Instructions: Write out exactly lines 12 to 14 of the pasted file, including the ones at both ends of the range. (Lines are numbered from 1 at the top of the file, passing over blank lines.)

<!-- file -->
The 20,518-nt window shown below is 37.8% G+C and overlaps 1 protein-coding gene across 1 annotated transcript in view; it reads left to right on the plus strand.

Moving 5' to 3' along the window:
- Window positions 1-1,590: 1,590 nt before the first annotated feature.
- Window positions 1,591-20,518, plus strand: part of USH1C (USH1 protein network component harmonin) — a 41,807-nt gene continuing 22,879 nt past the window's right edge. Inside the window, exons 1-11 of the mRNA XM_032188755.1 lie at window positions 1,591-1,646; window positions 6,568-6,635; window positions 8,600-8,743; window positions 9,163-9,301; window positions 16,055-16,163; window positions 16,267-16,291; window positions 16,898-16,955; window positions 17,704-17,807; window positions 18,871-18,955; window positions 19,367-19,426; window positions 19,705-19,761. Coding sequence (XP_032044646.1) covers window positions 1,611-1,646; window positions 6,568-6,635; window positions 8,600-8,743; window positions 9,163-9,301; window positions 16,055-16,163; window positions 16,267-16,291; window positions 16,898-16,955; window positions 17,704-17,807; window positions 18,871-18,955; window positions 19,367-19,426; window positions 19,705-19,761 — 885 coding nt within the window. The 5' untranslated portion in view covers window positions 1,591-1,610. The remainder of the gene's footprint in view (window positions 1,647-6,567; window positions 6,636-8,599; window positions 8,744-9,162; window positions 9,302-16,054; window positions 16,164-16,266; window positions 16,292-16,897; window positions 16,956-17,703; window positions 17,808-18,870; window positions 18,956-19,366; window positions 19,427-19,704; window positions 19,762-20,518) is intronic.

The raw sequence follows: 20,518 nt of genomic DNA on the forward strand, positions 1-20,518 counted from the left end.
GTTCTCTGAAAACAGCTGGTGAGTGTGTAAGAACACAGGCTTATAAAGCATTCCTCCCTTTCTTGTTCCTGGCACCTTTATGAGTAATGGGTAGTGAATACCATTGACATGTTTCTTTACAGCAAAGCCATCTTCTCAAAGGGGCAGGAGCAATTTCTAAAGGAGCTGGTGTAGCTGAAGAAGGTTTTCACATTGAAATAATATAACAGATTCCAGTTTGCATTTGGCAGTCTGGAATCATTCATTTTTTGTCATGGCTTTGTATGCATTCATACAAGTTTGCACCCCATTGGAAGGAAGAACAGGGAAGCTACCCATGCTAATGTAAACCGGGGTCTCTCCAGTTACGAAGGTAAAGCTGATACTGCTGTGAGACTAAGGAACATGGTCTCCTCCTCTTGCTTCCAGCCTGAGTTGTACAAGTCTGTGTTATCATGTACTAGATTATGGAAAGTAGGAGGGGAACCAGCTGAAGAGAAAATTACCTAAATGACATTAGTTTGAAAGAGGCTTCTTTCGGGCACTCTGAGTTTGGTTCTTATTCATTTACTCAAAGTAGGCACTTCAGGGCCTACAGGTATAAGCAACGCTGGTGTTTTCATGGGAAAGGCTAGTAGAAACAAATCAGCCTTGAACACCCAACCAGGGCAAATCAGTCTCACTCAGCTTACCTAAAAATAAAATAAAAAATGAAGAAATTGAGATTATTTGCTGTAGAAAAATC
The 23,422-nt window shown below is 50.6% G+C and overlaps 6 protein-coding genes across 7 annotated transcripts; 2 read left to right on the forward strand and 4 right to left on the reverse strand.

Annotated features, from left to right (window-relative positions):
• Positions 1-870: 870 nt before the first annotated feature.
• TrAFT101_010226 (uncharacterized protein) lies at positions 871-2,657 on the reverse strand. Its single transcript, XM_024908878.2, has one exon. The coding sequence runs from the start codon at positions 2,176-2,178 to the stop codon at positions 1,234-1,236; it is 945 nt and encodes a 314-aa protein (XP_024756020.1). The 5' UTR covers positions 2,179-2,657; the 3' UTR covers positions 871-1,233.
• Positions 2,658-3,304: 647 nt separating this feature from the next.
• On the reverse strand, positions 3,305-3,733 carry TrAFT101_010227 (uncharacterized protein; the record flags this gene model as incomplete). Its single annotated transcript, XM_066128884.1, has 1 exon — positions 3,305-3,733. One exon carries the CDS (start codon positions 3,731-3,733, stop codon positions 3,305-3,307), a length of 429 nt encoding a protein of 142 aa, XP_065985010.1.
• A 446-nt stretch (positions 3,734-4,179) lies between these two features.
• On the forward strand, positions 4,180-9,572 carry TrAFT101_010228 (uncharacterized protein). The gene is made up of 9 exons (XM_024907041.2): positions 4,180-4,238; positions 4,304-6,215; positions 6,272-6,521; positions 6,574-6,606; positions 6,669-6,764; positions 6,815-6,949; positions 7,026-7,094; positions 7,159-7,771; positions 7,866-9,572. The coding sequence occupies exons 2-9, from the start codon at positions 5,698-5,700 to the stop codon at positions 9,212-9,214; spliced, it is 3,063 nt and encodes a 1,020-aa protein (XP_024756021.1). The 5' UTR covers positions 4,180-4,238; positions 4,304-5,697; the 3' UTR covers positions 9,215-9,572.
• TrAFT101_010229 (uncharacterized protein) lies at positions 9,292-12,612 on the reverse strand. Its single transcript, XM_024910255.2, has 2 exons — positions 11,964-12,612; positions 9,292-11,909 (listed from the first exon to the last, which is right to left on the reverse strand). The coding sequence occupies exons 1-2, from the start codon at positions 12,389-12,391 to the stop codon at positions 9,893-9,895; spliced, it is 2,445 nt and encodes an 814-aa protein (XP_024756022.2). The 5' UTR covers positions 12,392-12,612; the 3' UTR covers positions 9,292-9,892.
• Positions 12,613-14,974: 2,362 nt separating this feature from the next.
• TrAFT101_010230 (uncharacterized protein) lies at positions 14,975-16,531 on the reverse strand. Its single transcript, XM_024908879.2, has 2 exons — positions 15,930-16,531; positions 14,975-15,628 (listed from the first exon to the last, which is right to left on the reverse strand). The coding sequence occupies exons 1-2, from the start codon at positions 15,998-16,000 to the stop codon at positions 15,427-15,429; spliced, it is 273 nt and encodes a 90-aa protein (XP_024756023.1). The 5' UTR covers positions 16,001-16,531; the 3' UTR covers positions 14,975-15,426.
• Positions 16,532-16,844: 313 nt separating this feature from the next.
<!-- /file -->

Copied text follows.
• On the reverse strand, positions 3,305-3,733 carry TrAFT101_010227 (uncharacterized protein; the record flags this gene model as incomplete). Its single annotated transcript, XM_066128884.1, has 1 exon — positions 3,305-3,733. One exon carries the CDS (start codon positions 3,731-3,733, stop codon positions 3,305-3,307), a length of 429 nt encoding a protein of 142 aa, XP_065985010.1.
• A 446-nt stretch (positions 3,734-4,179) lies between these two features.
• On the forward strand, positions 4,180-9,572 carry TrAFT101_010228 (uncharacterized protein). The gene is made up of 9 exons (XM_024907041.2): positions 4,180-4,238; positions 4,304-6,215; positions 6,272-6,521; positions 6,574-6,606; positions 6,669-6,764; positions 6,815-6,949; positions 7,026-7,094; positions 7,159-7,771; positions 7,866-9,572. The coding sequence occupies exons 2-9, from the start codon at positions 5,698-5,700 to the stop codon at positions 9,212-9,214; spliced, it is 3,063 nt and encodes a 1,020-aa protein (XP_024756021.1). The 5' UTR covers positions 4,180-4,238; positions 4,304-5,697; the 3' UTR covers positions 9,215-9,572.